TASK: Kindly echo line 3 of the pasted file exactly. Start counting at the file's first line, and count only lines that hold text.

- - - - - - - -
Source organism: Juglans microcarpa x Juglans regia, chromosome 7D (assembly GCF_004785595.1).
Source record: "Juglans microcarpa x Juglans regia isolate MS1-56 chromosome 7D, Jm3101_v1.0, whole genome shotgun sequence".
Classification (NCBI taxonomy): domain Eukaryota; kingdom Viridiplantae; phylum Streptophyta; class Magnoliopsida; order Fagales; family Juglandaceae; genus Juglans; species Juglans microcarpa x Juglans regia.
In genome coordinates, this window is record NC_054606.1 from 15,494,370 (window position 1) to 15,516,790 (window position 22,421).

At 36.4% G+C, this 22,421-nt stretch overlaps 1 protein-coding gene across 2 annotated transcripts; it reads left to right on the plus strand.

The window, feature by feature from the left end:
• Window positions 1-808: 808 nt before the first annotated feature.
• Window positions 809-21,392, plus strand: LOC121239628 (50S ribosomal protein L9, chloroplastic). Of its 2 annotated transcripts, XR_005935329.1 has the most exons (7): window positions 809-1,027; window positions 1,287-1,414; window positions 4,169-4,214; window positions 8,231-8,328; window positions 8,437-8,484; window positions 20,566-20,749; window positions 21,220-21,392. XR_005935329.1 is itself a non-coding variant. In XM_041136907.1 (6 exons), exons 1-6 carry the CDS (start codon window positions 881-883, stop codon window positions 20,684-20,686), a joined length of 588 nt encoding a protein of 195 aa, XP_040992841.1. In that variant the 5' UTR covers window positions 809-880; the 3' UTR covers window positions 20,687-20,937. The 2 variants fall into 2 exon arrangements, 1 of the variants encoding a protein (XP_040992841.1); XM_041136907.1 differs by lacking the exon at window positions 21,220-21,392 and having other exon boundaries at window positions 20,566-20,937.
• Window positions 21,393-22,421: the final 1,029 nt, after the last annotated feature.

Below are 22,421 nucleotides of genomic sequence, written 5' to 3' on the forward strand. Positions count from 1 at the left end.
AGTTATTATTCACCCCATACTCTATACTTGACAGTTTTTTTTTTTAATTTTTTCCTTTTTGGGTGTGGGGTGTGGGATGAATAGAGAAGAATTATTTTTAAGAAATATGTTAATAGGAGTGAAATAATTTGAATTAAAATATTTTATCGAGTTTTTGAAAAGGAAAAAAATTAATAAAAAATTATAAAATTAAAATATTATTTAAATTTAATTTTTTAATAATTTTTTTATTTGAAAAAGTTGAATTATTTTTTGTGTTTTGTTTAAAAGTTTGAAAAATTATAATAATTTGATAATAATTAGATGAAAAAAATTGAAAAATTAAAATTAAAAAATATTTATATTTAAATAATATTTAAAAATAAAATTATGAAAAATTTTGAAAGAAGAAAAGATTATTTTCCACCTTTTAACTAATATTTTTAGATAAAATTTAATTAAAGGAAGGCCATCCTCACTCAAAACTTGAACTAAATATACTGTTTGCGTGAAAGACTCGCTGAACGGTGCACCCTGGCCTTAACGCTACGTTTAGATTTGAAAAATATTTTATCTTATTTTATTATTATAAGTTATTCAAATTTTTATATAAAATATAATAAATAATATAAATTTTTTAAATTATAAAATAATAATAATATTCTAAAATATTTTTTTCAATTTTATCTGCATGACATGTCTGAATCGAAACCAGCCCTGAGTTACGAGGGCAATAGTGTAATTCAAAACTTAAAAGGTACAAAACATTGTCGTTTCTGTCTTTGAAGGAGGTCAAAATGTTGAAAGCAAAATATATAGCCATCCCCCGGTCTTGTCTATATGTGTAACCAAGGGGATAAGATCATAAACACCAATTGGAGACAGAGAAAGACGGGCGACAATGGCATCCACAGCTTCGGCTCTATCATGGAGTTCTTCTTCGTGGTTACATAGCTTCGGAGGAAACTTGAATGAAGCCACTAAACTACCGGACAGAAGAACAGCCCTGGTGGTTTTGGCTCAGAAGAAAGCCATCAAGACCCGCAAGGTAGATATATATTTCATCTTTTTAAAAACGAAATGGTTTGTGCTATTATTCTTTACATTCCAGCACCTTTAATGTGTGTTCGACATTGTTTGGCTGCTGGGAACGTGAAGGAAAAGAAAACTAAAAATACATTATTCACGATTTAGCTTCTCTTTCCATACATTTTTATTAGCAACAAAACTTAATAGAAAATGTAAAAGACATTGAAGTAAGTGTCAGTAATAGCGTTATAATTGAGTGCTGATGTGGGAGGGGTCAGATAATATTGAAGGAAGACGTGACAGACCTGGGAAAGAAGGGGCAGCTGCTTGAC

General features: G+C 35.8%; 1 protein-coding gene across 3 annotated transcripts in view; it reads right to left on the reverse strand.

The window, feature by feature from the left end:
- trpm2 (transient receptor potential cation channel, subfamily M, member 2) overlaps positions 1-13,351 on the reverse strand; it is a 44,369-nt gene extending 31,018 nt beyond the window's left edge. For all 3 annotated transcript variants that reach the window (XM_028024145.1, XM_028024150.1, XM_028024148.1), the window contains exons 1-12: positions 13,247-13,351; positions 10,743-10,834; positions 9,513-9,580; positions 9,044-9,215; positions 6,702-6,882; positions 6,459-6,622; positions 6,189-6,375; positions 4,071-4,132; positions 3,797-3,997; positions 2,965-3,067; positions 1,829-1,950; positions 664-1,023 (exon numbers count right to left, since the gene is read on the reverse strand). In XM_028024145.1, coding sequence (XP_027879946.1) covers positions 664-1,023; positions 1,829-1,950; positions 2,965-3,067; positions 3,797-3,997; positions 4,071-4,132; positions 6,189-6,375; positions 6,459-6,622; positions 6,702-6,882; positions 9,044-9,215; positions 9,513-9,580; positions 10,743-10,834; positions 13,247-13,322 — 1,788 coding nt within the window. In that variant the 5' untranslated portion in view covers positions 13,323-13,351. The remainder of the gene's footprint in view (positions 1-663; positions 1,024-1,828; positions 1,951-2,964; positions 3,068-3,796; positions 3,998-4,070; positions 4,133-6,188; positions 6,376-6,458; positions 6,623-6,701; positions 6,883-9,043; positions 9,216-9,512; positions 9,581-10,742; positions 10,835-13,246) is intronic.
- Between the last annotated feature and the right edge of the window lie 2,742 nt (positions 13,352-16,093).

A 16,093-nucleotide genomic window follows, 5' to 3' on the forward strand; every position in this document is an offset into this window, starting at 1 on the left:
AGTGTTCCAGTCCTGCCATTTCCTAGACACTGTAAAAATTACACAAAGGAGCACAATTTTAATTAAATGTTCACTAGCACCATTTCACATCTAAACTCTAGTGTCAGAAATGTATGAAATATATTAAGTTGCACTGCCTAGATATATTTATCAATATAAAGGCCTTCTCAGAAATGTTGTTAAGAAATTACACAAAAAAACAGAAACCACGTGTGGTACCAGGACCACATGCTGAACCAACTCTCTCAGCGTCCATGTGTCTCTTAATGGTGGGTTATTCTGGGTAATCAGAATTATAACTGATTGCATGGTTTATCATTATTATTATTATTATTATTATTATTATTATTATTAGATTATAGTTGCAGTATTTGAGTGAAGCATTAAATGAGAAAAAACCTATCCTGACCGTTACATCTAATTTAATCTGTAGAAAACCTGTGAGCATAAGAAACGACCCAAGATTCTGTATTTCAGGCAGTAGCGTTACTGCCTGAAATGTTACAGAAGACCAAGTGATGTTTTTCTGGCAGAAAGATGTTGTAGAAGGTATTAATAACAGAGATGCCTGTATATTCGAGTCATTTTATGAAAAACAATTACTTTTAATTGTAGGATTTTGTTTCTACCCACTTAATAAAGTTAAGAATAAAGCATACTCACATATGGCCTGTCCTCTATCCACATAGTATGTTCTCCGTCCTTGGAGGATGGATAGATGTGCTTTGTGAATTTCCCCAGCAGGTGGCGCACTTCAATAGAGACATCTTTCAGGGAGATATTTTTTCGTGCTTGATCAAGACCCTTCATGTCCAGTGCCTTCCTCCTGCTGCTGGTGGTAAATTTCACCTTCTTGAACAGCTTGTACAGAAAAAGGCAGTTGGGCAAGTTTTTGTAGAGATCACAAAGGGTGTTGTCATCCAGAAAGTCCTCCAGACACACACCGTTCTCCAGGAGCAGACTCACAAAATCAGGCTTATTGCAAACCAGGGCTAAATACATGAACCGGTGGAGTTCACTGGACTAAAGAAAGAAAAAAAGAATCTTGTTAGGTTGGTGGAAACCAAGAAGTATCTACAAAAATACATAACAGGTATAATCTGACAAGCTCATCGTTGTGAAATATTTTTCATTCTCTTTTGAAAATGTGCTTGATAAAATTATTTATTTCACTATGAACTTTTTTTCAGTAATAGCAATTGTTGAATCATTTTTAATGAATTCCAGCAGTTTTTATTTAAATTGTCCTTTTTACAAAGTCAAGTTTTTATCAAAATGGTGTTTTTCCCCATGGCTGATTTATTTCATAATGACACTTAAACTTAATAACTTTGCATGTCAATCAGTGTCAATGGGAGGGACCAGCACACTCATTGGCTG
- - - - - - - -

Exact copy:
Classification (NCBI taxonomy): domain Eukaryota; kingdom Viridiplantae; phylum Streptophyta; class Magnoliopsida; order Fagales; family Juglandaceae; genus Juglans; species Juglans microcarpa x Juglans regia.